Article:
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Before we go any further, I have to admit something. For years, I’ve been a diehard Woody Allen fan.
Other writers more eloquent than myself have considered what it is to love artists accused of misconduct, including what it is to have loved Woody Allen films specifically in the wake of Me Too. All of this shifting history weighed heavily on me as I watched Wonder Wheel, which began streaming on Amazon Prime this month, just as it will weigh on me if I should choose to watch any of his films again.
The Me Too era has rightfully prevented many men accused of sexual misconduct from ever working again. But while some have had their careers ended, others are plotting comebacks. Other still, like Jeffrey Tambor or former President Bill Clinton (or, you know, our current president) have yet to reckon with the consequences of their actions. Even now, despite many former collaborators distancing themselves from him, Allen continues to deflect from accusations leveled by his daughter, Dylan Farrow, that he molested her as a child.
Complicating matters is Allen’s partnership with Amazon Studios, the same studio Tambor and executive Roy Price were ousted from following claims of sexual harassment. At this point, it seems entirely possible that Amazon will scrap the upcoming movie he made with the company altogether—or at the very least that they’ll go with the Netflix model and bury it on streaming.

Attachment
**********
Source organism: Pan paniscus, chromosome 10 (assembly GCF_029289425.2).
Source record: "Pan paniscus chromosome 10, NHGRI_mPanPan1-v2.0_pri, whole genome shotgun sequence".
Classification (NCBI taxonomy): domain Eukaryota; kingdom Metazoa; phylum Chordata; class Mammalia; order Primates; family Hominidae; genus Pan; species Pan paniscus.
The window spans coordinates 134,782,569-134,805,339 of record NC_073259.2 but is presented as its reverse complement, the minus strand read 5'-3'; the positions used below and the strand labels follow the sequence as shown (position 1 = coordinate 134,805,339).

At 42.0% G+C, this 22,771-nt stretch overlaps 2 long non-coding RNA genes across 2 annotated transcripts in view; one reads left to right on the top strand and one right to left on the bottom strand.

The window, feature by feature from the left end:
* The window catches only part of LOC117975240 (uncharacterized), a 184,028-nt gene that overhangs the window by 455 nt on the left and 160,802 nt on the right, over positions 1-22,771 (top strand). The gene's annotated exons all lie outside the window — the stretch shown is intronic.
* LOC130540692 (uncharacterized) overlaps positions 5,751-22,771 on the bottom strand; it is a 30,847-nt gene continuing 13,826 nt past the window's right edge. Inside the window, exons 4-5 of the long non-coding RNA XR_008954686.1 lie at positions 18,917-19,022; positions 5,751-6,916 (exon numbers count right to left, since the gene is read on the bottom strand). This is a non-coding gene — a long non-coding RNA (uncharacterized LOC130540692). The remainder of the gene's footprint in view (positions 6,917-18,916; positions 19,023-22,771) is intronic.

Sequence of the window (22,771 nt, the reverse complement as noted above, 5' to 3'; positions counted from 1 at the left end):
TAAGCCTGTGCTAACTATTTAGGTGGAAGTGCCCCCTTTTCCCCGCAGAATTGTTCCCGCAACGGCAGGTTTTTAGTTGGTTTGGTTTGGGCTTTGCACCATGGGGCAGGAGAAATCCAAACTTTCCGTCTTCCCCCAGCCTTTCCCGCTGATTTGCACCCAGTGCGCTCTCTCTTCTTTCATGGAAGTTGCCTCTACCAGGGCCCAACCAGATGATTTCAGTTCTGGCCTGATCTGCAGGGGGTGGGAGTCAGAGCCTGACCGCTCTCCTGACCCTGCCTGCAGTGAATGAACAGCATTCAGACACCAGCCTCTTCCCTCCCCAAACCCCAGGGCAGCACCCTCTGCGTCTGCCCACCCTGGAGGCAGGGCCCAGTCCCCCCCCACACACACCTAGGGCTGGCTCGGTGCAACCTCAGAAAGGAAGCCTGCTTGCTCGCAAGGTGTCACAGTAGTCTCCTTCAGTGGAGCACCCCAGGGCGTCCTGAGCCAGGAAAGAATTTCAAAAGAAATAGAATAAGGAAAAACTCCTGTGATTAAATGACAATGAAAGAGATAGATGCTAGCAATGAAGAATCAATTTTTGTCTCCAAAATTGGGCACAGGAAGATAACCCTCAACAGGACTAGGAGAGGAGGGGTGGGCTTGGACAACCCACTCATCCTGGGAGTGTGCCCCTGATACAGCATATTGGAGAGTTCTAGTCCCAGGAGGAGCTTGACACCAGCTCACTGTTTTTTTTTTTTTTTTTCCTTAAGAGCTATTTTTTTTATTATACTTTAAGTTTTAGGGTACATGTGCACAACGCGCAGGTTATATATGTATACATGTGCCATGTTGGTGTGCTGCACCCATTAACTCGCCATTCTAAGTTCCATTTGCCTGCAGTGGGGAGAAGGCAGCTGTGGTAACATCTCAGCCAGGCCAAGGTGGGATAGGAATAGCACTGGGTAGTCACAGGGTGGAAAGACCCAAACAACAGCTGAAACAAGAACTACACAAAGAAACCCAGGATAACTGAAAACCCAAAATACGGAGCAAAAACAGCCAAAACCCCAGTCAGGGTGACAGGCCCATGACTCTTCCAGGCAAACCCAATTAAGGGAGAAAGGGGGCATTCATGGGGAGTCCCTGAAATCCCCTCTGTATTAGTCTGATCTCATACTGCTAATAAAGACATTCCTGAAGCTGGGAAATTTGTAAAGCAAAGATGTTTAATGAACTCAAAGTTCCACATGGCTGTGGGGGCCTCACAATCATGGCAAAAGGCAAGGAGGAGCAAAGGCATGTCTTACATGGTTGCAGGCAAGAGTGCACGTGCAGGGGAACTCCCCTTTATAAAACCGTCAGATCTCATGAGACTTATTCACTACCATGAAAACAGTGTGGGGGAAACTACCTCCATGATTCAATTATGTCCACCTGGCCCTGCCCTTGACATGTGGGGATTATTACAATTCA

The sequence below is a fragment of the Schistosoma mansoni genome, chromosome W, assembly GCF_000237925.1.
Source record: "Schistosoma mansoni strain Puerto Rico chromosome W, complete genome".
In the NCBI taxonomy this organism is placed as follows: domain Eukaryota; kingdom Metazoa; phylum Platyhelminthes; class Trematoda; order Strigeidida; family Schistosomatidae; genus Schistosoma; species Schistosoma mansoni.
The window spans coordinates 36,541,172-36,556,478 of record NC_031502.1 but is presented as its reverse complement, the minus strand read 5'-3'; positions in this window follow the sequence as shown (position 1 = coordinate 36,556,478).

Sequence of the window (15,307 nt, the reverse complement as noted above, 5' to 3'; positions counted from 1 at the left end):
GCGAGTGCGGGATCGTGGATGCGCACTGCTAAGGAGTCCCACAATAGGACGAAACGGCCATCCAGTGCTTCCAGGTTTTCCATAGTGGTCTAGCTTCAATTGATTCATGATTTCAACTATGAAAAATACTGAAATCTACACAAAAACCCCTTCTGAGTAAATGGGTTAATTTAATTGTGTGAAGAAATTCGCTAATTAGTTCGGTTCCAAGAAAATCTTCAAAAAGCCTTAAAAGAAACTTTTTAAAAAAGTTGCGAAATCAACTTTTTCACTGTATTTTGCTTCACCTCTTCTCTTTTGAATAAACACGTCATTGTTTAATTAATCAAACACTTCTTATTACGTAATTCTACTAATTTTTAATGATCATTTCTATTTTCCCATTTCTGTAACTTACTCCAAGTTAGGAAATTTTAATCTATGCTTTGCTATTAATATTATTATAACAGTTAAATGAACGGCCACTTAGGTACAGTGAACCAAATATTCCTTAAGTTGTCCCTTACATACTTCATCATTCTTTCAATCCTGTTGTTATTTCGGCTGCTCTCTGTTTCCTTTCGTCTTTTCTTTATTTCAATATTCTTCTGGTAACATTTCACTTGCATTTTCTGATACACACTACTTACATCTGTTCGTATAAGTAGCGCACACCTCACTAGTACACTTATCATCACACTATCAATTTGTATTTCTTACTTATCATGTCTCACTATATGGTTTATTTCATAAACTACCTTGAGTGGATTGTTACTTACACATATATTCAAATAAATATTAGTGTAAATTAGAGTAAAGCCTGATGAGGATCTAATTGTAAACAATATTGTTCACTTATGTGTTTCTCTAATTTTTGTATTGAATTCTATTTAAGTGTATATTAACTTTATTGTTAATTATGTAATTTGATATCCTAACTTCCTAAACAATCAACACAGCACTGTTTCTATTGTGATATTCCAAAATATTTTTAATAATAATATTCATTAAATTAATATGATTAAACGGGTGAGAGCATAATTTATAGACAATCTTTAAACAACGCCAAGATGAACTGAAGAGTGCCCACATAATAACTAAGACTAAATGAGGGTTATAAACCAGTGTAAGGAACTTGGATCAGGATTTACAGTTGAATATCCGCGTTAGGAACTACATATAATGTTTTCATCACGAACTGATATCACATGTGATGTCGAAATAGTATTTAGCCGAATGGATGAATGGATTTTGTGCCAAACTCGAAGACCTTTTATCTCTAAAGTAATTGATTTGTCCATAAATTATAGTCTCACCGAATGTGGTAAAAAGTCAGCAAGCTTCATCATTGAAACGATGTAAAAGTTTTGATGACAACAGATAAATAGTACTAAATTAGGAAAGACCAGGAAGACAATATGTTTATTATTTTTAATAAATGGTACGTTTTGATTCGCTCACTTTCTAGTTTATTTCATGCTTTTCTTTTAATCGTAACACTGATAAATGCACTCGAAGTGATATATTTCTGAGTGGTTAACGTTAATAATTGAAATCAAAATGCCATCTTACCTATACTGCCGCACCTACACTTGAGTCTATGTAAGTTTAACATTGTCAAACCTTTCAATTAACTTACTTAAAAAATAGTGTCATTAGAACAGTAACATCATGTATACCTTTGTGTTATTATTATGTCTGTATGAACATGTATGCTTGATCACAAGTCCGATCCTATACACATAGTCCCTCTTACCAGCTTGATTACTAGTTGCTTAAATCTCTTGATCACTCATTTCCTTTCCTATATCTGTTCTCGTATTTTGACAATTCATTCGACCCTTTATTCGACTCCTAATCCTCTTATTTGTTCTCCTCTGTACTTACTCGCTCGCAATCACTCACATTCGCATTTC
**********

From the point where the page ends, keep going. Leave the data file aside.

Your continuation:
Wonder Wheel is set in 1950s Coney Island, where a waitress named Ginny (Kate Winslet) has her world turned upside down after the daughter of her husband, Humpty (Jim Belushi), shows up at their door one day. His child from a previous marriage, Humpty’s daughter, Carolina (Juno Temple), is on the run from her gangster husband and asks to hide out with her father and Ginny in Coney Island as she gets her life together. Meanwhile, Ginny is juggling an affair with a lifeguard and aspiring playwright named Mickey (Justin Timberlake), and trying to look after her son from a previous marriage, Richie (Jack Gore), a juvenile pyromaniac who has little interest in anything other than going to the movies and starting fires.
As Allen has gotten older, his influences have returned to being as obvious as they were at the beginning of his career. Where he was once aping filmmakers like Ingmar Bergman and Federico Fellini, now he seems more interested in copying dramatists like Tennessee Williams. It’s no secret that Blue Jasmine was essentially an extended riff on Williams’ A Streetcar Named Desire, yet Wonder Wheel feels more governed by stage sensibilities than anything he’s done before. Scenes drag on for minutes at a time, and characters deliver monologues which wouldn’t be out of place in a play but which often read clunkily on-screen. There are funny scenes, but the film is not a comedy. If anything, it’s a tragedy which doesn’t reveal itself as one until the finale. (Spoiler: By the end of Wonder Wheel, Winslet practically goes full Blanche DuBois.)
The strange part is that the other person Allen always seems to be stealing from as he gets older is himself. Wonder Wheel contains tired meditations on the intersection of art and life. The characters are also comprised of his typical lineup of archetypes. The unstable seductress, the brutish lout, the sexy ingénue, the romantic cad—they’re all here. Even the Coney Island setting, with the central characters living right behind the Ferris wheel, feels ripped right out of Annie Hall.